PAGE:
break;
default:
// execute this if no break statement
// has been encountered hitherto
endswitch;
The switch statement's expression is often simply a variable. Within the switch statement's
block of code, you find a number of case statements. Each of these tests a value against the
result of the switch statement's expression. If these are equivalent, the code after the case
statement is executed. The break statement ends execution of the switch statement altogether.
If this is left out, the next case statement's expression is evaluated. If the optional default
statement is reached, its code is executed.
Don't forget to include a break statement at the end of any code that will be
executed as part of a case statement. Without break, the program flow will
continue to the next case statement and ultimately to the default statement. In
most cases, this will not be the behavior that you are expecting.
Example:
<?php
$st = "Hi";
switch($st)
{
case "Hello":
echo "Hello everybody in class.";break;
case "Hi":
echo "Hi everybody in class.";break;
default:
echo "Not say hello or hi to everybody in class.";
}
?>
Once again, The $st variable is initialized to "Hi". The switch statement uses this variable as its
expression. The first case statement tests for equivalence between "Hello" and the value of $st.
There is no match, so script execution moves on to the second case statement. The string "Hi" is
equivalent to the value of $st, so this block of code is executed. The break statement ends the
process.
When you access this script through your Web browser, it produces the following:
Hi everybody in class.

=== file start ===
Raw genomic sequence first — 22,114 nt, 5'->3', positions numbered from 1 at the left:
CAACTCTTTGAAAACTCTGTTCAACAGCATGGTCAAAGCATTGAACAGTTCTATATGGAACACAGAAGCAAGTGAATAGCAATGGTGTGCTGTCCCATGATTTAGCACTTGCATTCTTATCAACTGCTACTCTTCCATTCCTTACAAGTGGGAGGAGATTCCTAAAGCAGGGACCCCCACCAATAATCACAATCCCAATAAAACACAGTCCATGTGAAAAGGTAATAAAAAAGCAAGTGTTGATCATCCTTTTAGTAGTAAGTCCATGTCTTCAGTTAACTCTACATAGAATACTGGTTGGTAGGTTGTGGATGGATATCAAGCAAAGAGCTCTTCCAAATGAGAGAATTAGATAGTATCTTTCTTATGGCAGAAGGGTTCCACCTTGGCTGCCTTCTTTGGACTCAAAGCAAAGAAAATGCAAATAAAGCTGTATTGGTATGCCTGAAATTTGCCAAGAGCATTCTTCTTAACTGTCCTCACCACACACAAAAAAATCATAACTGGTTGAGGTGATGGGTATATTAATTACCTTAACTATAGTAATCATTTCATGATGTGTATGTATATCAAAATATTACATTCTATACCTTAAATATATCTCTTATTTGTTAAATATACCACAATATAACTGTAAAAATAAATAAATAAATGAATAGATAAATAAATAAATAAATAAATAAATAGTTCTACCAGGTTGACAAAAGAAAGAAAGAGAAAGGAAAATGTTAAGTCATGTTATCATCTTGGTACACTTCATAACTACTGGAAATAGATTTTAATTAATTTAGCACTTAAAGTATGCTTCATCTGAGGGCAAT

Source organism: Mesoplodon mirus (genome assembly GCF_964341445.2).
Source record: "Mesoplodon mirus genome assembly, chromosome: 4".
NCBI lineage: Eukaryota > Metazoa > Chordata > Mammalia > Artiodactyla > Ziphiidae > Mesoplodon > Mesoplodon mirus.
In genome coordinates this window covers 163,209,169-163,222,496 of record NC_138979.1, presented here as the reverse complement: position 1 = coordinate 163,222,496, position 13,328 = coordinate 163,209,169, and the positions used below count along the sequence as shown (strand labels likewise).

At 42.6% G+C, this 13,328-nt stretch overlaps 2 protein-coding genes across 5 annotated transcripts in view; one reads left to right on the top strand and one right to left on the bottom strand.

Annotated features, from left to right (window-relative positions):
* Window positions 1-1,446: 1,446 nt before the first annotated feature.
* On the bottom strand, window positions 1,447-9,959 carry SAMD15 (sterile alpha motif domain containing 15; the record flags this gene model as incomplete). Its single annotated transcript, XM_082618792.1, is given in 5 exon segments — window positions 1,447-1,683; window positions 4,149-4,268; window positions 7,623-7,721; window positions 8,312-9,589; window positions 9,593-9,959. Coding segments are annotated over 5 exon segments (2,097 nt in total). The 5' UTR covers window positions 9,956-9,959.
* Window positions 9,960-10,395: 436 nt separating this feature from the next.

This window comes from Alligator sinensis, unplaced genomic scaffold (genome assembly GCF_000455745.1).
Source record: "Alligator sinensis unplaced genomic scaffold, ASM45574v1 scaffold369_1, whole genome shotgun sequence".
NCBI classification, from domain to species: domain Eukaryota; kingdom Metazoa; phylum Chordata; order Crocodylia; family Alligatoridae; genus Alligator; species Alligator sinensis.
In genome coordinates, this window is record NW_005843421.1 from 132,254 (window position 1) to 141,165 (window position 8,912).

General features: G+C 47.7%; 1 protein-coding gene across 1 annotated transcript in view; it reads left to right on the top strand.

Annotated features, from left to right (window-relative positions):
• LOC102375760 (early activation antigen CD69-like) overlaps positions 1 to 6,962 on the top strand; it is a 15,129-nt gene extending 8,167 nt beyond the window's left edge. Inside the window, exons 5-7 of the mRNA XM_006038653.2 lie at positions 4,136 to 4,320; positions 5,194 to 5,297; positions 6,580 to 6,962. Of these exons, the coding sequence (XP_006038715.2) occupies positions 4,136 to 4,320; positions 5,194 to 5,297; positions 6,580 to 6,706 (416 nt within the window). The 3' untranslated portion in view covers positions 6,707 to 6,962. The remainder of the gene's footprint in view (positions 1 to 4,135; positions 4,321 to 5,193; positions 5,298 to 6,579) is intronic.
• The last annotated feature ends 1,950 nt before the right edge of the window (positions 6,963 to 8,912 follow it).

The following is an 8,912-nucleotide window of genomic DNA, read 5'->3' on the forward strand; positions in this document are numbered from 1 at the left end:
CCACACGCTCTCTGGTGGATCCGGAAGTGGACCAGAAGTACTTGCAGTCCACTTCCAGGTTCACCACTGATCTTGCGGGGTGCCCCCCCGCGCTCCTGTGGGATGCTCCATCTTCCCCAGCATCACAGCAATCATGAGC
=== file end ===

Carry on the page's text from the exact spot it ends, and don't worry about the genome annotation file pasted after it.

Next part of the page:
- Ternary Operator
The ? or ternary operator is similar to the if statement but returns a value derived from one
of two expressions separated by a colon. This construct will provide you with three parts of the
whole, hence the name "ternary." Which expression is used to generate the value returned
depends on the result of a test expression:
( expression )?returned_if_expression_is_true:returned_if_expression_is_false;
If the test expression evaluates to true, the result of the second expression is returned;
otherwise, the value of the third expression is returned.
Example:
<?php
$st = "Hi";

$result = ($st=="Hello") ? "Hello everybody in class." : "Hi everybody in class."; print $result; ?> $st is set to "Hi". $st is tested for equivalence to the string "happy" but this test returns false, the result is the third of the three expressions is returned. When you access this script through your Web browser, it produces the following: Hi everybody in class. 2. Looping Statements So far we've looked at decisions that a script can make about what code to execute. Scripts can also decide how many times to execute a block of code. Loop statements are designed to enable you to achieve repetitive tasks. Almost without exception, a loop continues to operate until a condition is achieved, or you explicitly choose to exit the loop. - while Statement The while statement looks similar in structure to a basic if statement: while ( expression ) { // do something } Or while ( expression ) : // do something endwhile; As long as a while statement's expression evaluates to true, the code block is executed over and over again. Each execution of the code block in a loop is called an iteration. Within the block, you usually change something that affects the while statement's expression; otherwise, your loop continues indefinitely. Example: "; $counter++; } ?> In this example, we initialize a variable $counter. The while statement tests the $counter variable. As long as the integer that $counter contains is less than or equal to 10, the loop continues to run. Within the while statement's code block, the value contained by $counter is multiplied by two, and the result is printed to the browser. Then increments $counter. This last stage is extremely important. If you were to forget to change $counter, the while expression would never resolve to false, and the loop would never end. When you access this script through your Web browser, it produces the following: 2 * 1 = 2 2 * 2 = 4 2 * 3 = 6 2 * 4 = 8 2 * 5 = 10

2 * 6 = 12 2 * 7 = 14 2 * 8 = 16 2 * 9 = 18 2 * 10 = 20